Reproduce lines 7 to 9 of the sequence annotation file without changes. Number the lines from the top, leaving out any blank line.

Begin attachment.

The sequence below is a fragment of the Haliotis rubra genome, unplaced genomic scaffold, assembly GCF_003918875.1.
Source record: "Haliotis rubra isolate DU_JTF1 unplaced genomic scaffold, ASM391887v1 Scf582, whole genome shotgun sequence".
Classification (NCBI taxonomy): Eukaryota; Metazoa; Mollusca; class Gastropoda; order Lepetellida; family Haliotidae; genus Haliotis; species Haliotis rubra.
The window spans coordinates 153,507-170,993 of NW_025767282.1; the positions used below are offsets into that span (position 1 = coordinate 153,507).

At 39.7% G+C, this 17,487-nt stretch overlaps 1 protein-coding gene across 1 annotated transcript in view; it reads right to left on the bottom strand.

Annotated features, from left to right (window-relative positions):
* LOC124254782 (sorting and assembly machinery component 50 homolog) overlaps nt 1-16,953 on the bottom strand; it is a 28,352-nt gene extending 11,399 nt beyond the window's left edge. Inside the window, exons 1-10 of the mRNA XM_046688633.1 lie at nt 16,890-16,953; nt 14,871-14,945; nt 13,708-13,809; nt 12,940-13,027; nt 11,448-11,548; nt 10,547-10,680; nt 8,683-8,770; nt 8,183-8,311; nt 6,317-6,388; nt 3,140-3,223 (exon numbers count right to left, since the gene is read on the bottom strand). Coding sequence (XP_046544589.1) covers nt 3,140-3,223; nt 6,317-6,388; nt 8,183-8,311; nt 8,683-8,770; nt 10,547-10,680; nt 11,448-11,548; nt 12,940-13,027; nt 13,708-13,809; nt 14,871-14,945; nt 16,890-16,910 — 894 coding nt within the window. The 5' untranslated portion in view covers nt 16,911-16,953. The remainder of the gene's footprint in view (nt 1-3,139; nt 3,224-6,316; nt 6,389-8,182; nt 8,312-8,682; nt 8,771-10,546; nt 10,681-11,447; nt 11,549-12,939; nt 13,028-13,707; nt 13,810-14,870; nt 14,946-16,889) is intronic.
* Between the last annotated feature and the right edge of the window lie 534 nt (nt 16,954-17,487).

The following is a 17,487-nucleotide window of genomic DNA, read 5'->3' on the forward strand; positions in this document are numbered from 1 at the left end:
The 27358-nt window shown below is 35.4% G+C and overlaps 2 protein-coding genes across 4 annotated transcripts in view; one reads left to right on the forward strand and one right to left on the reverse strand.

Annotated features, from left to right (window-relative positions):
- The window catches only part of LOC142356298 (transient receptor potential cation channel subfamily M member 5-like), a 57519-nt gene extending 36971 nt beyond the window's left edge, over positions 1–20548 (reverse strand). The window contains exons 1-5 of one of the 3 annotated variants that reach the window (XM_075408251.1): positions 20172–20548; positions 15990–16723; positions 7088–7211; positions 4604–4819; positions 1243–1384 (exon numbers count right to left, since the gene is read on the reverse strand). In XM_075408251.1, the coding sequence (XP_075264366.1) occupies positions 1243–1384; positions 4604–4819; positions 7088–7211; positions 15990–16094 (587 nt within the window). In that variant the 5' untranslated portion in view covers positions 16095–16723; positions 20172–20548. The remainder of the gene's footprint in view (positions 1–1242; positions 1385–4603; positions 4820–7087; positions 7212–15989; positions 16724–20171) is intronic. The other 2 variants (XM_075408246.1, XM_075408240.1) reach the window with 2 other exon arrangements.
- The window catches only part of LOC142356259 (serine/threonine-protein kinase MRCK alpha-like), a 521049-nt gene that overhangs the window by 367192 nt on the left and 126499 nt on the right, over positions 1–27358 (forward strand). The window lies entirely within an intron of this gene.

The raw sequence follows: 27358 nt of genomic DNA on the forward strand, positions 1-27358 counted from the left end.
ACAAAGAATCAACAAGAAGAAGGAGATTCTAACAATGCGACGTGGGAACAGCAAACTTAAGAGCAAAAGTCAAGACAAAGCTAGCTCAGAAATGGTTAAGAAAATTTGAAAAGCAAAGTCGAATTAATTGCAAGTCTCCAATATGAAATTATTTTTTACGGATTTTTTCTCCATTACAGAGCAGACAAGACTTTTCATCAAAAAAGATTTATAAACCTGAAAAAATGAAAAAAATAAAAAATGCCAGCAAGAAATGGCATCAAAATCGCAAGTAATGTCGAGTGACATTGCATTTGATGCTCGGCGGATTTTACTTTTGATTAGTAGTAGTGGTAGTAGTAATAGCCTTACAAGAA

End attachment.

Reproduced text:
* LOC124254782 (sorting and assembly machinery component 50 homolog) overlaps nt 1-16,953 on the bottom strand; it is a 28,352-nt gene extending 11,399 nt beyond the window's left edge. Inside the window, exons 1-10 of the mRNA XM_046688633.1 lie at nt 16,890-16,953; nt 14,871-14,945; nt 13,708-13,809; nt 12,940-13,027; nt 11,448-11,548; nt 10,547-10,680; nt 8,683-8,770; nt 8,183-8,311; nt 6,317-6,388; nt 3,140-3,223 (exon numbers count right to left, since the gene is read on the bottom strand). Coding sequence (XP_046544589.1) covers nt 3,140-3,223; nt 6,317-6,388; nt 8,183-8,311; nt 8,683-8,770; nt 10,547-10,680; nt 11,448-11,548; nt 12,940-13,027; nt 13,708-13,809; nt 14,871-14,945; nt 16,890-16,910 — 894 coding nt within the window. The 5' untranslated portion in view covers nt 16,911-16,953. The remainder of the gene's footprint in view (nt 1-3,139; nt 3,224-6,316; nt 6,389-8,182; nt 8,312-8,682; nt 8,771-10,546; nt 10,681-11,447; nt 11,549-12,939; nt 13,028-13,707; nt 13,810-14,870; nt 14,946-16,889) is intronic.
* Between the last annotated feature and the right edge of the window lie 534 nt (nt 16,954-17,487).

The following is a 17,487-nucleotide window of genomic DNA, read 5'->3' on the forward strand; positions in this document are numbered from 1 at the left end: